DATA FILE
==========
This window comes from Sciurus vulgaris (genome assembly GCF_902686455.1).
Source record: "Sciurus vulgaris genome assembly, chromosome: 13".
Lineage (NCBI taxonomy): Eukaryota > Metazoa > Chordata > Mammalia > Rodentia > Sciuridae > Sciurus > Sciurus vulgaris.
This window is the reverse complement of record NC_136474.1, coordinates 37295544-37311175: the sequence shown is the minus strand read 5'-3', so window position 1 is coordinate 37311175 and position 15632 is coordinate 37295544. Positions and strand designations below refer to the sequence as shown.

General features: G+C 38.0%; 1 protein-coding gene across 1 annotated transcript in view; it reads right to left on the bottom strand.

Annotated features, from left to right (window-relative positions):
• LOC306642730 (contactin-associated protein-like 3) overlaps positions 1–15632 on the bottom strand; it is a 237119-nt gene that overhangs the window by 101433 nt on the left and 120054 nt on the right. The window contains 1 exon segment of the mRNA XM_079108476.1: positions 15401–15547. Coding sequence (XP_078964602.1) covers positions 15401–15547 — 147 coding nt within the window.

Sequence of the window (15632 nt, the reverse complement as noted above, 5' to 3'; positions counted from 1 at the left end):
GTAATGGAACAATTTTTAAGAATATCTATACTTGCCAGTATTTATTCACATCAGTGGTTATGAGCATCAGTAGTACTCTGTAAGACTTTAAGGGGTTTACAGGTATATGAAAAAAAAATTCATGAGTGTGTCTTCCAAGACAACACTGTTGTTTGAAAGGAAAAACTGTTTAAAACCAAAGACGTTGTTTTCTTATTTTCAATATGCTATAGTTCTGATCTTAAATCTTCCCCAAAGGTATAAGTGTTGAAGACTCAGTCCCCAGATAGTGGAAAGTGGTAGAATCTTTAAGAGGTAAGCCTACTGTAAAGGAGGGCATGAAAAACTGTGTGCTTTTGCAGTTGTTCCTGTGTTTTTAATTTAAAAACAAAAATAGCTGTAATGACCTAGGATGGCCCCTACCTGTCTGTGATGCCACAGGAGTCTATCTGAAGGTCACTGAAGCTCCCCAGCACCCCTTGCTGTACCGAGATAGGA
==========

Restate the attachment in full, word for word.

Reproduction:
This window comes from Sciurus vulgaris (genome assembly GCF_902686455.1).
Source record: "Sciurus vulgaris genome assembly, chromosome: 13".
Lineage (NCBI taxonomy): Eukaryota > Metazoa > Chordata > Mammalia > Rodentia > Sciuridae > Sciurus > Sciurus vulgaris.
This window is the reverse complement of record NC_136474.1, coordinates 37295544-37311175: the sequence shown is the minus strand read 5'-3', so window position 1 is coordinate 37311175 and position 15632 is coordinate 37295544. Positions and strand designations below refer to the sequence as shown.

General features: G+C 38.0%; 1 protein-coding gene across 1 annotated transcript in view; it reads right to left on the bottom strand.

Annotated features, from left to right (window-relative positions):
• LOC306642730 (contactin-associated protein-like 3) overlaps positions 1–15632 on the bottom strand; it is a 237119-nt gene that overhangs the window by 101433 nt on the left and 120054 nt on the right. The window contains 1 exon segment of the mRNA XM_079108476.1: positions 15401–15547. Coding sequence (XP_078964602.1) covers positions 15401–15547 — 147 coding nt within the window.

Sequence of the window (15632 nt, the reverse complement as noted above, 5' to 3'; positions counted from 1 at the left end):
GTAATGGAACAATTTTTAAGAATATCTATACTTGCCAGTATTTATTCACATCAGTGGTTATGAGCATCAGTAGTACTCTGTAAGACTTTAAGGGGTTTACAGGTATATGAAAAAAAAATTCATGAGTGTGTCTTCCAAGACAACACTGTTGTTTGAAAGGAAAAACTGTTTAAAACCAAAGACGTTGTTTTCTTATTTTCAATATGCTATAGTTCTGATCTTAAATCTTCCCCAAAGGTATAAGTGTTGAAGACTCAGTCCCCAGATAGTGGAAAGTGGTAGAATCTTTAAGAGGTAAGCCTACTGTAAAGGAGGGCATGAAAAACTGTGTGCTTTTGCAGTTGTTCCTGTGTTTTTAATTTAAAAACAAAAATAGCTGTAATGACCTAGGATGGCCCCTACCTGTCTGTGATGCCACAGGAGTCTATCTGAAGGTCACTGAAGCTCCCCAGCACCCCTTGCTGTACCGAGATAGGA